Caring for a Community
Radford University senior Tori Ewing always knew that she wanted to go into the field of healthcare, and because of its reputation of producing top graduates dedicated to the well being of individuals and the community at large, she decided that Radford was the place to pursue her aspirations.
“I chose RU because of the beautiful campus and the small family-like atmosphere. I also liked the smaller class sizes and the ability to get to know the professors as well as the students on a personal level,” she explains. A native of Emporia, Va., Ewing is studying Communication Sciences and Disorders (COSD) in the Waldron College of Health and Human Services and is also pursuing a minor in sociology.
Similar to Travis Byrd and Mandy McClenny, Ewing is a member of the Telephone Outreach Program (TOP). "I thought that it would be a good way to become more involved with Radford and to become more familiar with the university,” she said. Since the fall of 2006, Ewing has raised $26,870 for the RU Annual Fund.
Ewing is also a strong community volunteer, participating in the Beans and Rice Service Learning Program, Operation Smile and RU’s National Student Speech Language Hearing Association (NSSHLA). She also volunteered with this summer’s RiteCare Language and Research Clinic. The clinic focused on children diagnosed with autism spectrum disorders and was sponsored by the Scottish Rite of Freemasonry. The event provided students and faculty members the opportunity to research and evaluate the effectiveness of speech and language intervention for children diagnosed with autism. “The RiteCare Language and Research Clinic was quite an exciting endeavor that proved to be very inspirational. I learned a great deal from this camp, and it was a great experience,” she said.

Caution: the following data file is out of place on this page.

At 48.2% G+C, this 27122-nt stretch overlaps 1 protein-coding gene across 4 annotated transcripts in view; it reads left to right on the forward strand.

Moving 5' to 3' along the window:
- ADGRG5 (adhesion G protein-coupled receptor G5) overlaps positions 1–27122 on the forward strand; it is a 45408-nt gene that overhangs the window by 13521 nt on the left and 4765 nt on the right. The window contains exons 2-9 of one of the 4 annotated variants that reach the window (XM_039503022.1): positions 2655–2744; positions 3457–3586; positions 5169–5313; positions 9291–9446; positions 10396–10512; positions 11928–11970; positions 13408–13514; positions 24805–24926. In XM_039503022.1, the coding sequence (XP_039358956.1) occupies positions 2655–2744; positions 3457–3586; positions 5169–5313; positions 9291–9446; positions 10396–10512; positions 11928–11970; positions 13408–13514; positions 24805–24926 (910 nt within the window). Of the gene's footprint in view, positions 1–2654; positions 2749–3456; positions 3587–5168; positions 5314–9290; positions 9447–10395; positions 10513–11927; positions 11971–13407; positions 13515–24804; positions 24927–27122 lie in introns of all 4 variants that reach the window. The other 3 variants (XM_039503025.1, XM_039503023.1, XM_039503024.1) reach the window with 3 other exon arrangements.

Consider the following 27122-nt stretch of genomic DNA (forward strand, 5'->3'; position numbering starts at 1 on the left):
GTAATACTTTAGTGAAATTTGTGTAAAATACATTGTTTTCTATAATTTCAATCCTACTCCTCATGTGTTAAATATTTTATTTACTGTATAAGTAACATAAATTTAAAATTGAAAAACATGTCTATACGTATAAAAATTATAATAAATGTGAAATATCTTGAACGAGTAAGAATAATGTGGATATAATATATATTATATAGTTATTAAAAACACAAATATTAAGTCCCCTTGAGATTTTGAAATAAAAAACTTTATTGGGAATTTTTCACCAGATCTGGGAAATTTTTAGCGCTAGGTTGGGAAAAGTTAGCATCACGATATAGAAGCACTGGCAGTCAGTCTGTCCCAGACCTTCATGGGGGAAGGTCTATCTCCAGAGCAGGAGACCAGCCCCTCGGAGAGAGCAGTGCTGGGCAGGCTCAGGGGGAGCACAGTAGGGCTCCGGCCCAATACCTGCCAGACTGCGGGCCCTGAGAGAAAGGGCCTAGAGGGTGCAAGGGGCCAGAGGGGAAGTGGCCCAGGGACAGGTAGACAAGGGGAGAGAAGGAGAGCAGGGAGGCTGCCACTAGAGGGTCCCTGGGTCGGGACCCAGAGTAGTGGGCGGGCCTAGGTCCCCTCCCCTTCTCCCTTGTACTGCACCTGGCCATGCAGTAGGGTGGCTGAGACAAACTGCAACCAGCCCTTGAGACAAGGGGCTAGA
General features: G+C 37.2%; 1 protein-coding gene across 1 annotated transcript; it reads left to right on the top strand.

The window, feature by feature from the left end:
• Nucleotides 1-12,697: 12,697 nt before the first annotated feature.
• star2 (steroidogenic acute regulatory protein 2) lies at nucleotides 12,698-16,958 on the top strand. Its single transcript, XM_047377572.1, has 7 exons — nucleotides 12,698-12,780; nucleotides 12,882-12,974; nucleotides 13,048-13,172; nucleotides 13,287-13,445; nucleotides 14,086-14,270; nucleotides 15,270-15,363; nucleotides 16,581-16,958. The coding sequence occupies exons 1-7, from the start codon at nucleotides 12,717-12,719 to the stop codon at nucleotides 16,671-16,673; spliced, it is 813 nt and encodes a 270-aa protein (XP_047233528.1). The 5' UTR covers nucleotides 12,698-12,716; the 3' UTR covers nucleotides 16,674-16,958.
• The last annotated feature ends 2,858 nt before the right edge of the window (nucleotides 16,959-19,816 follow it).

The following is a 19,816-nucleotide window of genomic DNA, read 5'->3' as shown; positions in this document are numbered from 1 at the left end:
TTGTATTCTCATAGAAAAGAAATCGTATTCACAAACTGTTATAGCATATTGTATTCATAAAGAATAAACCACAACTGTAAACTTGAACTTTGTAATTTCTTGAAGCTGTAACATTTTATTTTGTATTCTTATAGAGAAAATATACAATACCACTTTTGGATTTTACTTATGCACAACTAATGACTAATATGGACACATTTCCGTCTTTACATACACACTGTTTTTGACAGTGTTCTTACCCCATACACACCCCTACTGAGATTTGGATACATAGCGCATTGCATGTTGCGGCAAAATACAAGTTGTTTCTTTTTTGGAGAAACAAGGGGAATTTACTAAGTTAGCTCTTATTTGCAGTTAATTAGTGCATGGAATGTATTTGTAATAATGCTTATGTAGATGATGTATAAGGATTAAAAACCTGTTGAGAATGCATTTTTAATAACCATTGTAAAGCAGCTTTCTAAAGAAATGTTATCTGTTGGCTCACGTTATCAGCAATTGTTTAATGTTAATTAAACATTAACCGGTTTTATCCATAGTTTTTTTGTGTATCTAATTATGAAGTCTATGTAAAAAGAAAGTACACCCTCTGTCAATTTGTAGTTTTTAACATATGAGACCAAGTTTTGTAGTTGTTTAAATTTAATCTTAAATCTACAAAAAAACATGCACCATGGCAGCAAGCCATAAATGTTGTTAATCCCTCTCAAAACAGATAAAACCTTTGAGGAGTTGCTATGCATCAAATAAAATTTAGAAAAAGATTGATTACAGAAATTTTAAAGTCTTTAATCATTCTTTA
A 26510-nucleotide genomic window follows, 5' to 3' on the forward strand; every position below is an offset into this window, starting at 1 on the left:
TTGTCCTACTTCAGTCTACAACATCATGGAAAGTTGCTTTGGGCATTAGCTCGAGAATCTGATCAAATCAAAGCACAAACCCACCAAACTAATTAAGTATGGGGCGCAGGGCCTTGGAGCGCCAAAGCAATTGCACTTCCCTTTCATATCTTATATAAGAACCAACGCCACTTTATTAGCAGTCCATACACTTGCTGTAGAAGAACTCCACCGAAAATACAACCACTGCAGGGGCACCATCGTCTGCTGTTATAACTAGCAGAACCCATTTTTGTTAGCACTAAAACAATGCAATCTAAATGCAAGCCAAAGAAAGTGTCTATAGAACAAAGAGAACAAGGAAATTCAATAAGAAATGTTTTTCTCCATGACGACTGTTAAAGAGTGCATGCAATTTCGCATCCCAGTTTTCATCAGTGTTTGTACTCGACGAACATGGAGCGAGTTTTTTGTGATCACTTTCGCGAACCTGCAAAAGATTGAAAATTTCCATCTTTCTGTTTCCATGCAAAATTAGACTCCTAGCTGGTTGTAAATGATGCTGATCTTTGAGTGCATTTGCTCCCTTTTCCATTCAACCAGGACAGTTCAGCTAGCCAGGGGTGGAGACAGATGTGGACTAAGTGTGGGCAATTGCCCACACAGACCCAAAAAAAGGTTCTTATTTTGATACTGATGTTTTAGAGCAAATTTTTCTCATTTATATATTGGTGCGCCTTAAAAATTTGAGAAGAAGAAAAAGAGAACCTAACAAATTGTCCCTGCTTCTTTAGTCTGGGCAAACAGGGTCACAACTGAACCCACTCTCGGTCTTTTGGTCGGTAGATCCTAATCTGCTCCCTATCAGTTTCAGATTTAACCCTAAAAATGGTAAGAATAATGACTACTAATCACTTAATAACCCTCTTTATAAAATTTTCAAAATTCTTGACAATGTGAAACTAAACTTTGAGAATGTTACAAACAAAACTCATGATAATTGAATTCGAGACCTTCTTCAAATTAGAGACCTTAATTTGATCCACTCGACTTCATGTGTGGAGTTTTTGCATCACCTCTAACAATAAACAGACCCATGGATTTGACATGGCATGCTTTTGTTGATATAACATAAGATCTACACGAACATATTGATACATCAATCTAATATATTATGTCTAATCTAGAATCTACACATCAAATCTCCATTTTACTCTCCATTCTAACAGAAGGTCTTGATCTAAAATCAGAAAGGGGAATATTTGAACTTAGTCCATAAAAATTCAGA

“RU has helped expand my knowledge and has made me more responsible and organized in preparing for my future,” Ewing said. She has already mapped out life after graduation and will pursue her master’s degree in COSD with the goal of providing her services as a speech-language pathologist to her hometown hospitals.